(Posted Fri. Apr 13th, 2018)
The following is a statement from North Dakota farmer Kevin Skunes, president of the National Corn Growers Association (NCGA), on today’s Environment Subcommittee Hearing “High-Octane Fuels and High Efficiency Vehicles: Challenges and Opportunities.”
“While corn growers are pleased that the value of octane that comes naturally from ethanol is being recognized by automakers, we need to look at the whole of any policy being proposed. We can’t look at an octane standard in isolation. We must look at the sum of all the parts.
“Congress enacted the Renewable Fuel Standard (RFS) because it was important to diversify the transportation fuel supply, and that diversity remains an important energy policy objective. One way to evaluate any proposal related to the transportation fuel supply is to ask whether it makes our transportation fuel more dependent on oil or whether it continues to provide opportunities to expand the use of homegrown biofuels.
“With the ongoing push for cleaner burning fuels, ethanol can be a growing contributor to the solution. Ethanol is the cleanest burning fuel in the marketplace. Now is not the time to take a step backward.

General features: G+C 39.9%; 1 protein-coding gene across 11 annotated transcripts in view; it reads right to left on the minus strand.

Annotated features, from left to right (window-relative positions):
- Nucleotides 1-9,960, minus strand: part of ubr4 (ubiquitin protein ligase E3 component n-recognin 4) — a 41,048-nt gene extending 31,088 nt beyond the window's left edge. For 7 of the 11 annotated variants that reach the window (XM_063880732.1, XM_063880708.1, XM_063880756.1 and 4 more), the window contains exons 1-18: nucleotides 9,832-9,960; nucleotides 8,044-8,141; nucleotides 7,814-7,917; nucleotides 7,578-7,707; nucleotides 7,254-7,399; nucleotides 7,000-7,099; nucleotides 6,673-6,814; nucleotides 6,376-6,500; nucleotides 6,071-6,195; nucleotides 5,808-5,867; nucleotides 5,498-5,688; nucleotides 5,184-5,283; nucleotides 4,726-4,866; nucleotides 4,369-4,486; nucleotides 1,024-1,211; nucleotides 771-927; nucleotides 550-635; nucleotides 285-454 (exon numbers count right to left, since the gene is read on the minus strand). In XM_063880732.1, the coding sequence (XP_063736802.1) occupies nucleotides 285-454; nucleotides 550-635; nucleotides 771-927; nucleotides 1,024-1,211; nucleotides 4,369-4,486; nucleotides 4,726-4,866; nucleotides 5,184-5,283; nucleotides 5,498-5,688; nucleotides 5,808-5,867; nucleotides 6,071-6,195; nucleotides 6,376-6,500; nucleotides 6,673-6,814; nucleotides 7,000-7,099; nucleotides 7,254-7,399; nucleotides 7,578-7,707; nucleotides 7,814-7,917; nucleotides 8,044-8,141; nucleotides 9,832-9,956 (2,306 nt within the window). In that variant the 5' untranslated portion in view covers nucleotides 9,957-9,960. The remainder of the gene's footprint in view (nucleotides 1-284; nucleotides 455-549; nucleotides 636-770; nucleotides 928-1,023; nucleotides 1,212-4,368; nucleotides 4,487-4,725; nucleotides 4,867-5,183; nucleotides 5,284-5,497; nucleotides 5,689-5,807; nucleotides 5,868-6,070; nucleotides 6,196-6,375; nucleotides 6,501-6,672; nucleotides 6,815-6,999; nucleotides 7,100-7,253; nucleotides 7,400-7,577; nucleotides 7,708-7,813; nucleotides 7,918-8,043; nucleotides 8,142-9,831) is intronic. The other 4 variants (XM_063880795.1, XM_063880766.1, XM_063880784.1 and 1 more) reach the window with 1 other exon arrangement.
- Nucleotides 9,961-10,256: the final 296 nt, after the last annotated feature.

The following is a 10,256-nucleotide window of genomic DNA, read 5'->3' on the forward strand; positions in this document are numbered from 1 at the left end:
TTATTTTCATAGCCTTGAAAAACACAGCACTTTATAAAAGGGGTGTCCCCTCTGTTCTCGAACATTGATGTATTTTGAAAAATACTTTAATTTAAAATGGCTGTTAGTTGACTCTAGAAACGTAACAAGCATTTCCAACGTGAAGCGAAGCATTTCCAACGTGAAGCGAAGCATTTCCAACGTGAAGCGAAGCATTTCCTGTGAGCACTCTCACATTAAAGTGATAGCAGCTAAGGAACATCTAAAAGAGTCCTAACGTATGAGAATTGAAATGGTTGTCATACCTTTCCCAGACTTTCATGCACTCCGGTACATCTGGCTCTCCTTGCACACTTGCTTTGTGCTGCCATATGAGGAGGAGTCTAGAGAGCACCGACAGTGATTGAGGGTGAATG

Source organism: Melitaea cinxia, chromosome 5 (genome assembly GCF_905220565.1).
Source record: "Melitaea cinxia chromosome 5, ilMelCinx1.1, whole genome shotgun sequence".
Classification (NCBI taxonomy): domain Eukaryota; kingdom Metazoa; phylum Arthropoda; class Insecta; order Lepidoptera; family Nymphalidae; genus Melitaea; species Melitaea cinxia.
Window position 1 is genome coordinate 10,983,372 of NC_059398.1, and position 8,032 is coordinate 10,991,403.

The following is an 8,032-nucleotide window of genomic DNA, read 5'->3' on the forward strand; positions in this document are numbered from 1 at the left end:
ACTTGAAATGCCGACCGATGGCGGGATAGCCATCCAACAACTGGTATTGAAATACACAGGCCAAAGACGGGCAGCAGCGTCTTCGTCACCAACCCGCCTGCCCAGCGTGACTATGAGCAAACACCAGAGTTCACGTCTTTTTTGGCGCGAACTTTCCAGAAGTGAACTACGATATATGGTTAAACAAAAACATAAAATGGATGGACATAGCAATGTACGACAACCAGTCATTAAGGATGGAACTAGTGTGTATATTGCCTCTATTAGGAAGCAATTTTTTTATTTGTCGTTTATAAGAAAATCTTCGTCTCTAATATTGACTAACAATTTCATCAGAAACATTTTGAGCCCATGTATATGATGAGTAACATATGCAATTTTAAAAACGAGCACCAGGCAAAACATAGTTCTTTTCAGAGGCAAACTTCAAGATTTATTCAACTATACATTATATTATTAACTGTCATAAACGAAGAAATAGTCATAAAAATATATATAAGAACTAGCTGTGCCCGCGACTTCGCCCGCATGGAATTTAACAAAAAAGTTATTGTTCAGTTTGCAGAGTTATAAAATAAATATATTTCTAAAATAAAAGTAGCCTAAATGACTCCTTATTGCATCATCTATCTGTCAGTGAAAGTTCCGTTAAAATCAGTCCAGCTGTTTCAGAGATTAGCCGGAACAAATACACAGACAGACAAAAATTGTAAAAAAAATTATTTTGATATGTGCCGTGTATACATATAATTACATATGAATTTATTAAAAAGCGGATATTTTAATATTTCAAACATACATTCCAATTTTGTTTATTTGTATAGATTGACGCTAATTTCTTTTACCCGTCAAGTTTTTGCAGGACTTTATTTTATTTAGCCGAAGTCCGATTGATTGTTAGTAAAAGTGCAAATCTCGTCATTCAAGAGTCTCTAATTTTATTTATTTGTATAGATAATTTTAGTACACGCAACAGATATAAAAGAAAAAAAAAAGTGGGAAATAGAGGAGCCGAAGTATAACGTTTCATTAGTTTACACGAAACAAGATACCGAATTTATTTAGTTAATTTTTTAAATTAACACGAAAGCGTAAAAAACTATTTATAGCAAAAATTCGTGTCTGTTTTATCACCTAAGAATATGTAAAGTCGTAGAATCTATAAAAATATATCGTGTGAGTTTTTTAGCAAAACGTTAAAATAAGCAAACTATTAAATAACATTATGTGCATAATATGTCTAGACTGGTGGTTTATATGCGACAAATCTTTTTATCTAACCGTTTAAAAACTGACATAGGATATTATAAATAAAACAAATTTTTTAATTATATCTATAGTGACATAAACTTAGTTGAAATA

“Corn growers view the octane discussion as one step in the changing fuel and vehicle marketplace. A high-octane, midlevel ethanol blend would benefit consumers by providing more options and cost savings at the pump. Ethanol also has environmental benefits and provides an additional market for the abundance of corn we have in the United States.
“It is apparent however, the small move on octane that could be met by the premium fuel already on the market today is not sufficient, and NCGA will continue to provide input to Members of Congress interested in these issues.
“Corn growers vehemently oppose EPA’s efforts to rewrite the RFS, and we appreciate House Energy and Commerce Committee members for recognizing this harm and drawing attention to EPA’s exemptions to small refiners that appear to have waived at least 1 billion gallons of ethanol from the RFS volumes and adversely impacted corn demand.”